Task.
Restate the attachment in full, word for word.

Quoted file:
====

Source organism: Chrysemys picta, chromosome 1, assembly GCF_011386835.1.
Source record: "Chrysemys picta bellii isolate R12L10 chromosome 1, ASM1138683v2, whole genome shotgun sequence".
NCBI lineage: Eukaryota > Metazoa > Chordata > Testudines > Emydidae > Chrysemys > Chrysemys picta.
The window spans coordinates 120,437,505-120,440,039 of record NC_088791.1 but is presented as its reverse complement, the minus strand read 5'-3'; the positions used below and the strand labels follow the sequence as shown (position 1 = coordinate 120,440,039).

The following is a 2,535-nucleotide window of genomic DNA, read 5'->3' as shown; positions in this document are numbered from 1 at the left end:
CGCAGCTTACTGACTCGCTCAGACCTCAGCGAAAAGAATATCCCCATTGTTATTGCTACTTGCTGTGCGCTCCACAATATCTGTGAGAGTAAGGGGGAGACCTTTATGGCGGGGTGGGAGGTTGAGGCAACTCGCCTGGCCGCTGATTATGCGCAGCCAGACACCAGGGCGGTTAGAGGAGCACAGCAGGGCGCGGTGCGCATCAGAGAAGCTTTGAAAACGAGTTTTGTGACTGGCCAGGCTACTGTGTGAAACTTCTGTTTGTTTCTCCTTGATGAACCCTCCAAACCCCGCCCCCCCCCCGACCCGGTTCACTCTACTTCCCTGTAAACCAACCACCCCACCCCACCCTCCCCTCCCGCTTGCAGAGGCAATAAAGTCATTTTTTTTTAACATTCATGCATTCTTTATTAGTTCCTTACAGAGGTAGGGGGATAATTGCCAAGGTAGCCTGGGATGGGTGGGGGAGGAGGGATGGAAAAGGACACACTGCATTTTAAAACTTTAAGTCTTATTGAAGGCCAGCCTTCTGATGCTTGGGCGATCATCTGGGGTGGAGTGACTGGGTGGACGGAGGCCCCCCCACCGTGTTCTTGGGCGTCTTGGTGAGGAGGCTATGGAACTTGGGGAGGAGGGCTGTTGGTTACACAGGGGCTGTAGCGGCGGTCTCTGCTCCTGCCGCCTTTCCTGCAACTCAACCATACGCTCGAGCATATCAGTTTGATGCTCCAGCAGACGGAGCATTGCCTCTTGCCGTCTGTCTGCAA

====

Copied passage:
Source organism: Chrysemys picta, chromosome 1, assembly GCF_011386835.1.
Source record: "Chrysemys picta bellii isolate R12L10 chromosome 1, ASM1138683v2, whole genome shotgun sequence".
NCBI lineage: Eukaryota > Metazoa > Chordata > Testudines > Emydidae > Chrysemys > Chrysemys picta.
The window spans coordinates 120,437,505-120,440,039 of record NC_088791.1 but is presented as its reverse complement, the minus strand read 5'-3'; the positions used below and the strand labels follow the sequence as shown (position 1 = coordinate 120,440,039).

The following is a 2,535-nucleotide window of genomic DNA, read 5'->3' as shown; positions in this document are numbered from 1 at the left end:
CGCAGCTTACTGACTCGCTCAGACCTCAGCGAAAAGAATATCCCCATTGTTATTGCTACTTGCTGTGCGCTCCACAATATCTGTGAGAGTAAGGGGGAGACCTTTATGGCGGGGTGGGAGGTTGAGGCAACTCGCCTGGCCGCTGATTATGCGCAGCCAGACACCAGGGCGGTTAGAGGAGCACAGCAGGGCGCGGTGCGCATCAGAGAAGCTTTGAAAACGAGTTTTGTGACTGGCCAGGCTACTGTGTGAAACTTCTGTTTGTTTCTCCTTGATGAACCCTCCAAACCCCGCCCCCCCCCCGACCCGGTTCACTCTACTTCCCTGTAAACCAACCACCCCACCCCACCCTCCCCTCCCGCTTGCAGAGGCAATAAAGTCATTTTTTTTTAACATTCATGCATTCTTTATTAGTTCCTTACAGAGGTAGGGGGATAATTGCCAAGGTAGCCTGGGATGGGTGGGGGAGGAGGGATGGAAAAGGACACACTGCATTTTAAAACTTTAAGTCTTATTGAAGGCCAGCCTTCTGATGCTTGGGCGATCATCTGGGGTGGAGTGACTGGGTGGACGGAGGCCCCCCCACCGTGTTCTTGGGCGTCTTGGTGAGGAGGCTATGGAACTTGGGGAGGAGGGCTGTTGGTTACACAGGGGCTGTAGCGGCGGTCTCTGCTCCTGCCGCCTTTCCTGCAACTCAACCATACGCTCGAGCATATCAGTTTGATGCTCCAGCAGACGGAGCATTGCCTCTTGCCGTCTGTCTGCAA